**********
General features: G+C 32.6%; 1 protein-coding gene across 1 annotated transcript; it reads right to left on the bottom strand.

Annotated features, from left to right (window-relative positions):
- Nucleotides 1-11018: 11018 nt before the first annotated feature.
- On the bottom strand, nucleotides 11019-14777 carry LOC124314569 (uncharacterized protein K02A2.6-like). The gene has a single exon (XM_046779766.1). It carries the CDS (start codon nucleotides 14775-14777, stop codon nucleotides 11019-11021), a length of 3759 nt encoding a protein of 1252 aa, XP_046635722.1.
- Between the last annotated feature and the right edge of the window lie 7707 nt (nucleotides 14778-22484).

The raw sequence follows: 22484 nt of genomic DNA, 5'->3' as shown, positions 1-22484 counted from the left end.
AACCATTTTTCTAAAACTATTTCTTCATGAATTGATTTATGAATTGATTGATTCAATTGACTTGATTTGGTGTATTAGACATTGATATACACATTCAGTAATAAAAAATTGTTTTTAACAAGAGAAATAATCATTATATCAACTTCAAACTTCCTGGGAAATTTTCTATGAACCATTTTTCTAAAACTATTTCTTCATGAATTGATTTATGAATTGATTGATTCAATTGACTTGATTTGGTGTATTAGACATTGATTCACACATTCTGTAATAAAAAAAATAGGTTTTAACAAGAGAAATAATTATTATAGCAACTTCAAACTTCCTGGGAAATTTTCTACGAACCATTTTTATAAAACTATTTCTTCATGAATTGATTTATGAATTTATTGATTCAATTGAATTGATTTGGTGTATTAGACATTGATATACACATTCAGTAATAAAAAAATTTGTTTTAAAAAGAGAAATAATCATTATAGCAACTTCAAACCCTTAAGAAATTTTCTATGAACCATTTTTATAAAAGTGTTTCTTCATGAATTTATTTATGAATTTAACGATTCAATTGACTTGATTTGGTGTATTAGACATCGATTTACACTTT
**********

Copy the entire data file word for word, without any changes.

General features: G+C 32.6%; 1 protein-coding gene across 1 annotated transcript; it reads right to left on the bottom strand.

Annotated features, from left to right (window-relative positions):
- Nucleotides 1-11018: 11018 nt before the first annotated feature.
- On the bottom strand, nucleotides 11019-14777 carry LOC124314569 (uncharacterized protein K02A2.6-like). The gene has a single exon (XM_046779766.1). It carries the CDS (start codon nucleotides 14775-14777, stop codon nucleotides 11019-11021), a length of 3759 nt encoding a protein of 1252 aa, XP_046635722.1.
- Between the last annotated feature and the right edge of the window lie 7707 nt (nucleotides 14778-22484).

The raw sequence follows: 22484 nt of genomic DNA, 5'->3' as shown, positions 1-22484 counted from the left end.
AACCATTTTTCTAAAACTATTTCTTCATGAATTGATTTATGAATTGATTGATTCAATTGACTTGATTTGGTGTATTAGACATTGATATACACATTCAGTAATAAAAAATTGTTTTTAACAAGAGAAATAATCATTATATCAACTTCAAACTTCCTGGGAAATTTTCTATGAACCATTTTTCTAAAACTATTTCTTCATGAATTGATTTATGAATTGATTGATTCAATTGACTTGATTTGGTGTATTAGACATTGATTCACACATTCTGTAATAAAAAAAATAGGTTTTAACAAGAGAAATAATTATTATAGCAACTTCAAACTTCCTGGGAAATTTTCTACGAACCATTTTTATAAAACTATTTCTTCATGAATTGATTTATGAATTTATTGATTCAATTGAATTGATTTGGTGTATTAGACATTGATATACACATTCAGTAATAAAAAAATTTGTTTTAAAAAGAGAAATAATCATTATAGCAACTTCAAACCCTTAAGAAATTTTCTATGAACCATTTTTATAAAAGTGTTTCTTCATGAATTTATTTATGAATTTAACGATTCAATTGACTTGATTTGGTGTATTAGACATCGATTTACACTTT